Olivia Molden (University of Oregon)

“How do Households Define Water Security? Imaginaries and Exploitation in the Kathmandu Valley”

Subik Shrestha (University of Oregon)

“The Syntax of Kathmandu Valley’s Past and Present”

Moderator: Pasang Sherpa (University of Washington)

 12:00-1:00 PM: PANEL 3: Global Mental Health

Benjamin Trnka (University of Washington)

“Cognitive Risk Factors for Substance Use: A Study of Juveniles in Conflict with the Law at a New Delhi Rehabilitation Facility”

Megan Ramaiya (University of Washington)

Title TBD

Sauharda Rai (University of Washington)

“Hope and Resiliency: Cases of Child Soldiers and Civilian Children in Maoist Civil War in Nepal”

Moderator: Randall Horton (Seattle University)

1:00-1:50 PM: LUNCH

2:00-3:20 PM: PANEL 4: Caste, Gender, Sexuality

Alka Kurian (University of Washington)

“#PinjraTod: Bad Girls of the College World”

Andrew Wright (University of Washington)

“Queer Transformations and Queer Realities in Hinduism”

Kyle Trembley (University of Washington)

“Rattus Hierarchicus: Human-Rat Relations, Kinship, and Caste in Rajasthan”

Arafat Safdar (University of British Columbia)

“Denzil Ibbetson’s Castes of Punjab: Criminals and Criminality”

Moderator: Arafaat Valiani (University of Oregon)

3:20-3:30 PM: COFFEE / TEA BREAK

3:30-4:30 PM: PANEL 5: Affect, Emotion, Performance

Michael Butcher (University of Washington)

“The Emotionology of Anger in Early Buddhist Literature”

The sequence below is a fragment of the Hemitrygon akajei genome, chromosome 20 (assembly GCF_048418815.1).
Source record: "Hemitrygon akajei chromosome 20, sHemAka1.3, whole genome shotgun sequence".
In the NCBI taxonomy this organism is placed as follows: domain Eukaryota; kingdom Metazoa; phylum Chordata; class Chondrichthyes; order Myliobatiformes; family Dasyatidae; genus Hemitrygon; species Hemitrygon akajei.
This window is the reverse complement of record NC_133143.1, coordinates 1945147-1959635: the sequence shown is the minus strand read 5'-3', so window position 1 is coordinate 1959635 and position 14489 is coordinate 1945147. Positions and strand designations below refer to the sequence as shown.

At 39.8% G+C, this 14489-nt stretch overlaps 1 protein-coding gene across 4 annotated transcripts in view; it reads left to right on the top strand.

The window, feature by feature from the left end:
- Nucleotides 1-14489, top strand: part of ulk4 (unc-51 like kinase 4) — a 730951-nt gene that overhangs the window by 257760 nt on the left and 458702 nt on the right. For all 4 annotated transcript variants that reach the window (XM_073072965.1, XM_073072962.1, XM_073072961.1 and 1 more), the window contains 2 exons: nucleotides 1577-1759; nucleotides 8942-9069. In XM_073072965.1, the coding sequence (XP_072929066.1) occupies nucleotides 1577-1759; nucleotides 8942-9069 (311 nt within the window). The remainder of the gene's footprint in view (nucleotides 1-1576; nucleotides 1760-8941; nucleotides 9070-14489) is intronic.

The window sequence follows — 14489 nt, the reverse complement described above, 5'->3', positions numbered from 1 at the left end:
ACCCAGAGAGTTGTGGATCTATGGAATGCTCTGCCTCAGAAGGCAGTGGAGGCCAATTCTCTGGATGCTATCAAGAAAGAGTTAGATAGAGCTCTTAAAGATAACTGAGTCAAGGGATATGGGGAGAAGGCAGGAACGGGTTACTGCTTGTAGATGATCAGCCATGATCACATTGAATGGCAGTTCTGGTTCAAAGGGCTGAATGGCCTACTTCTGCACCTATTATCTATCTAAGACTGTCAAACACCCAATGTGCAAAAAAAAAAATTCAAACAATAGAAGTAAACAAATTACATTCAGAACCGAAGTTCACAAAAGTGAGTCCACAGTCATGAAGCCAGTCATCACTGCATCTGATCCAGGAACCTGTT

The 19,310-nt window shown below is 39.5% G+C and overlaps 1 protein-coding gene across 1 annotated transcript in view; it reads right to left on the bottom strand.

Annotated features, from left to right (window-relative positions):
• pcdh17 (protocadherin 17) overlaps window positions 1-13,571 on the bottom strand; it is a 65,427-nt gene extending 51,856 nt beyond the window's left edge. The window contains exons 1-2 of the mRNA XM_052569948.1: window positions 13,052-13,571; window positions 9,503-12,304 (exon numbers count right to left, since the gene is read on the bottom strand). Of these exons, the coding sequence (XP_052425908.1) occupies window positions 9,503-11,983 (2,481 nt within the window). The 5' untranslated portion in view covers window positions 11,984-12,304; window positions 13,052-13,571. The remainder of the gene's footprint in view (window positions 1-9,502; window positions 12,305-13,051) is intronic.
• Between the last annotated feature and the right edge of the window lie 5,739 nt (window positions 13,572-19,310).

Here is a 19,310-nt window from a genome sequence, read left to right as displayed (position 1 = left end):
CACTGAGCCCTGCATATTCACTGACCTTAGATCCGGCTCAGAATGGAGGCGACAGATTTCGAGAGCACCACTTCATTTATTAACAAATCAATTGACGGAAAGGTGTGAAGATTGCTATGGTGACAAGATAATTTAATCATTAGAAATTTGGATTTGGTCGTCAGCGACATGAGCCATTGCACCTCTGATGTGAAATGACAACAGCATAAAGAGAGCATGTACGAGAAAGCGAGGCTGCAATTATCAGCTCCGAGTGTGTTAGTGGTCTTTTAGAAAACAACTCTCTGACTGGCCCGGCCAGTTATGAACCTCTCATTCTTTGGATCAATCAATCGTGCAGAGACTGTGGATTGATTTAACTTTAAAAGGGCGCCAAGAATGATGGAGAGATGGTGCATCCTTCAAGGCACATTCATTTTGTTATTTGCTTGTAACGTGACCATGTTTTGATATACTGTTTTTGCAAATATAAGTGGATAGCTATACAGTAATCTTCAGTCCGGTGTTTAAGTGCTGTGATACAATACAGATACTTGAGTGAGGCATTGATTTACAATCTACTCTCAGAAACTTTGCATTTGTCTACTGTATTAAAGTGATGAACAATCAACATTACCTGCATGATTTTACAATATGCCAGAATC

Leah Lowthorp (University of Oregon)

“Kutiyattam Theater and the Sanskrit Cosmopolis”

Parijat Jha (University of Washington)

“Humor as a Place of Critique”

Moderator: Anand Yang (University of Washington)

4:30-5:50 PM: PANEL 6: Textual Communities

Sukhdeep Singh (University of British Columbia)

“Contrived Contradictions: Understanding the Dasam Granth’s Retelling of the Ramayana”

Spencer Pennington (University of Washington)

“The Imam with a Thousand Faces: Localization and Cosmopolitan Spirituality within Early Modern South Asia’s Mystical Islamic Traditions”

Julia Chatterjee (University of Washington)

“Reconstructing Social History from Multi-script Inscriptions of Greater Gandhara: New Models and Methods”

Sravani Kanamarlapudi (University of Washington)

“Tracing the Arc of Nīti Literature”

Moderator: Christian Novetzke (University of Washington)

5:50-6:00 PM: CLOSING REMARKS

Radhika Govindrajan (University of Washington)
Purnima Dhavan (University of Washington)

6:00-8:00 PM: RECEPTION


Transportation

Campus is accessible for cyclists, those taking public transportation, and for drivers. For general transportation information visit the transportation services website. Events will be held in the HUB.


Format

In keeping with recent SACPAN tradition, we will follow a “10/10” format: ten minutes for presentation and ten minutes for questions and discussion. This gives each presenter a chance to advance a core idea, receive an equal amount of time for feedback, and maximize participation. It also allows us to ensure that each individual paper gets feedback. Given the format, we particularly welcome proposals on work in progress and from early career graduate students that would benefit from substantive feedback.